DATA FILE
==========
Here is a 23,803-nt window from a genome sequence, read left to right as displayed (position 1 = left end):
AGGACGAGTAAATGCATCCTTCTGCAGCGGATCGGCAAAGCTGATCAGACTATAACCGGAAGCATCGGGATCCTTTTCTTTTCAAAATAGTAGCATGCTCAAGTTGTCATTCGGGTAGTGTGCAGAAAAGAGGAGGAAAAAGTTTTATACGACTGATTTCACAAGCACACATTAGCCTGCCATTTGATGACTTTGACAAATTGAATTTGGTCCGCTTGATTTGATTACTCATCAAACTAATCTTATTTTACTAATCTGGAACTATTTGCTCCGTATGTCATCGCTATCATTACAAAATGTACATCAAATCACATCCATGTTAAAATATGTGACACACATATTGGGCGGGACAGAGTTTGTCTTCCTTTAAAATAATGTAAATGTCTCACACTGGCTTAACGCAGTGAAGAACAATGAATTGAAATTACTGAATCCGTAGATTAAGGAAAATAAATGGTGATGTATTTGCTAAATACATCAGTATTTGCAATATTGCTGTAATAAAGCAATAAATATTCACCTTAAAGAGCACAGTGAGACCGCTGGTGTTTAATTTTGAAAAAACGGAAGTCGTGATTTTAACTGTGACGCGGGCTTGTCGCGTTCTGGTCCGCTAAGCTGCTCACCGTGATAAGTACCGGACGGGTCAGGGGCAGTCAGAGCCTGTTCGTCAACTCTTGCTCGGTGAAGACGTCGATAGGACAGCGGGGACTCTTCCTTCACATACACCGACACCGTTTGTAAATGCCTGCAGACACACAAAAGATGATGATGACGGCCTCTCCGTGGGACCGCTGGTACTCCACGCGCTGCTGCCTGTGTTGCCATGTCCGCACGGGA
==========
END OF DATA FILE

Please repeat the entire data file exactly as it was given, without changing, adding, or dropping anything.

Here is a 23,803-nt window from a genome sequence, read left to right as displayed (position 1 = left end):
AGGACGAGTAAATGCATCCTTCTGCAGCGGATCGGCAAAGCTGATCAGACTATAACCGGAAGCATCGGGATCCTTTTCTTTTCAAAATAGTAGCATGCTCAAGTTGTCATTCGGGTAGTGTGCAGAAAAGAGGAGGAAAAAGTTTTATACGACTGATTTCACAAGCACACATTAGCCTGCCATTTGATGACTTTGACAAATTGAATTTGGTCCGCTTGATTTGATTACTCATCAAACTAATCTTATTTTACTAATCTGGAACTATTTGCTCCGTATGTCATCGCTATCATTACAAAATGTACATCAAATCACATCCATGTTAAAATATGTGACACACATATTGGGCGGGACAGAGTTTGTCTTCCTTTAAAATAATGTAAATGTCTCACACTGGCTTAACGCAGTGAAGAACAATGAATTGAAATTACTGAATCCGTAGATTAAGGAAAATAAATGGTGATGTATTTGCTAAATACATCAGTATTTGCAATATTGCTGTAATAAAGCAATAAATATTCACCTTAAAGAGCACAGTGAGACCGCTGGTGTTTAATTTTGAAAAAACGGAAGTCGTGATTTTAACTGTGACGCGGGCTTGTCGCGTTCTGGTCCGCTAAGCTGCTCACCGTGATAAGTACCGGACGGGTCAGGGGCAGTCAGAGCCTGTTCGTCAACTCTTGCTCGGTGAAGACGTCGATAGGACAGCGGGGACTCTTCCTTCACATACACCGACACCGTTTGTAAATGCCTGCAGACACACAAAAGATGATGATGACGGCCTCTCCGTGGGACCGCTGGTACTCCACGCGCTGCTGCCTGTGTTGCCATGTCCGCACGGGA